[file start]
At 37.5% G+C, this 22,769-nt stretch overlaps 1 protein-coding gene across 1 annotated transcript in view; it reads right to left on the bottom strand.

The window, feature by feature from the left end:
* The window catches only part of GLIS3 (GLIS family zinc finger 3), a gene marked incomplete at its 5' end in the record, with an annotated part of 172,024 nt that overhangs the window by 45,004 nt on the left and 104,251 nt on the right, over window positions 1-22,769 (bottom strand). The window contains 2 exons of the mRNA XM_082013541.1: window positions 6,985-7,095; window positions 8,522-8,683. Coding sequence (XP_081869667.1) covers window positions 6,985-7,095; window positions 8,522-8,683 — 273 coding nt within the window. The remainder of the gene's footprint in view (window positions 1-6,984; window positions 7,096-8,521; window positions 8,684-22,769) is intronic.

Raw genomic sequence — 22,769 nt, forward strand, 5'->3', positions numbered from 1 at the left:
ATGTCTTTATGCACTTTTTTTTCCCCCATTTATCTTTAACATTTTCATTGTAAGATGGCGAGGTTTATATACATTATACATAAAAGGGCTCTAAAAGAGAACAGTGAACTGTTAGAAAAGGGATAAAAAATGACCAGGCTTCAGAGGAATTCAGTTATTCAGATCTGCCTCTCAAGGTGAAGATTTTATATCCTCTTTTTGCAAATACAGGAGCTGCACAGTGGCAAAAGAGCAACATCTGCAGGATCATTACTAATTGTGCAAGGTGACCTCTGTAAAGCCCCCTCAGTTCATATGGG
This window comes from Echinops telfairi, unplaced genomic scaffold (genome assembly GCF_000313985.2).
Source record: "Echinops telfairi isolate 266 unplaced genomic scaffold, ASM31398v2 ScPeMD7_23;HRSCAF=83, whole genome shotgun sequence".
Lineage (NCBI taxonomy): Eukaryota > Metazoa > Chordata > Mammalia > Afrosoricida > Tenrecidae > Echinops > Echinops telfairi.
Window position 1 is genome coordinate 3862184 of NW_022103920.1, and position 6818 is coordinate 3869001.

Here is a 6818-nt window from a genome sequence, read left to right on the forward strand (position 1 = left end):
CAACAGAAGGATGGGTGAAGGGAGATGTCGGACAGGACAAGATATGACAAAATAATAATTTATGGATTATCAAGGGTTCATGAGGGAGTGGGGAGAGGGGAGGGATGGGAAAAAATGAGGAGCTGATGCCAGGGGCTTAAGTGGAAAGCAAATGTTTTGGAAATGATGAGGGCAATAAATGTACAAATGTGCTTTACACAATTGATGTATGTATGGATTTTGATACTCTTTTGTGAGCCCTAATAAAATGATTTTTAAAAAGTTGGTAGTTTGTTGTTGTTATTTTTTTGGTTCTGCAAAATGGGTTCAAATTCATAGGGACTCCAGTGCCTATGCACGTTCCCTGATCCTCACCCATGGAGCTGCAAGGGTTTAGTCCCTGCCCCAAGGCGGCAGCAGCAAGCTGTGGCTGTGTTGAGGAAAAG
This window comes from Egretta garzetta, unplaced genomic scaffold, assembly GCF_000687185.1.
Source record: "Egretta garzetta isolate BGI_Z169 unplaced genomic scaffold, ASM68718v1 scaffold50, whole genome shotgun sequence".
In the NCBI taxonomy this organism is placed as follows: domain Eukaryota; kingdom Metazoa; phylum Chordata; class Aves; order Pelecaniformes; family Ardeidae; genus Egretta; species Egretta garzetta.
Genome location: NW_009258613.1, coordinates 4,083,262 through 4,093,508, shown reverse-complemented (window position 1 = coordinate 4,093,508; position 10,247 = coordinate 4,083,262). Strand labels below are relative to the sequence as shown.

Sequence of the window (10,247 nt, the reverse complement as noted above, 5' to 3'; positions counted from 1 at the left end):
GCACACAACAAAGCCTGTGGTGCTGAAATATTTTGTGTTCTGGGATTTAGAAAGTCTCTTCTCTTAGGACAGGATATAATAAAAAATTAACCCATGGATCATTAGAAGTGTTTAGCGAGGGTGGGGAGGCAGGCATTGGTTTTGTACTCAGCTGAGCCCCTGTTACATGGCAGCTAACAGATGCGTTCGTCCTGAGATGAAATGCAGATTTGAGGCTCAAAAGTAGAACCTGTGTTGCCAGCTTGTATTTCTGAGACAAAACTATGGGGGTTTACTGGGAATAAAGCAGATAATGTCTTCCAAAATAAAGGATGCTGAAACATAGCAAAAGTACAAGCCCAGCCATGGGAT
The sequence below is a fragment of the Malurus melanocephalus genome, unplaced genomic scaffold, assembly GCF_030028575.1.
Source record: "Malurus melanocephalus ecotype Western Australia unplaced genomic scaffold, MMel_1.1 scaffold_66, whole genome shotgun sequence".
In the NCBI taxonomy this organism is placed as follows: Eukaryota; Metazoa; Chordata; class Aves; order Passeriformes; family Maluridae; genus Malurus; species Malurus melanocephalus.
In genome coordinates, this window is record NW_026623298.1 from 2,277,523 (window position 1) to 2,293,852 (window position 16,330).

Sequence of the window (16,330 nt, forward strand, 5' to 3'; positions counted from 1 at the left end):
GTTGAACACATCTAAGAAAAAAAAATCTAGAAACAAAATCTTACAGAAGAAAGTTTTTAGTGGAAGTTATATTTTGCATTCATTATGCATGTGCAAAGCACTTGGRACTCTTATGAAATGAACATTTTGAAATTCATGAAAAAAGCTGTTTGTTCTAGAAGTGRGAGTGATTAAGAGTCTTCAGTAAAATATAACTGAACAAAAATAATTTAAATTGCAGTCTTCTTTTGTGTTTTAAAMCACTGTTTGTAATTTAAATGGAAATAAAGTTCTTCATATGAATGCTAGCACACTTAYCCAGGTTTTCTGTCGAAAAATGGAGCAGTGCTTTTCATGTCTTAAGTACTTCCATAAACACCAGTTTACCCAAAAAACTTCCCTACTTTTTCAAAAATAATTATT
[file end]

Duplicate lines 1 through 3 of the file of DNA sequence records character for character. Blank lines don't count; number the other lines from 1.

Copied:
At 37.5% G+C, this 22,769-nt stretch overlaps 1 protein-coding gene across 1 annotated transcript in view; it reads right to left on the bottom strand.

The window, feature by feature from the left end:
* The window catches only part of GLIS3 (GLIS family zinc finger 3), a gene marked incomplete at its 5' end in the record, with an annotated part of 172,024 nt that overhangs the window by 45,004 nt on the left and 104,251 nt on the right, over window positions 1-22,769 (bottom strand). The window contains 2 exons of the mRNA XM_082013541.1: window positions 6,985-7,095; window positions 8,522-8,683. Coding sequence (XP_081869667.1) covers window positions 6,985-7,095; window positions 8,522-8,683 — 273 coding nt within the window. The remainder of the gene's footprint in view (window positions 1-6,984; window positions 7,096-8,521; window positions 8,684-22,769) is intronic.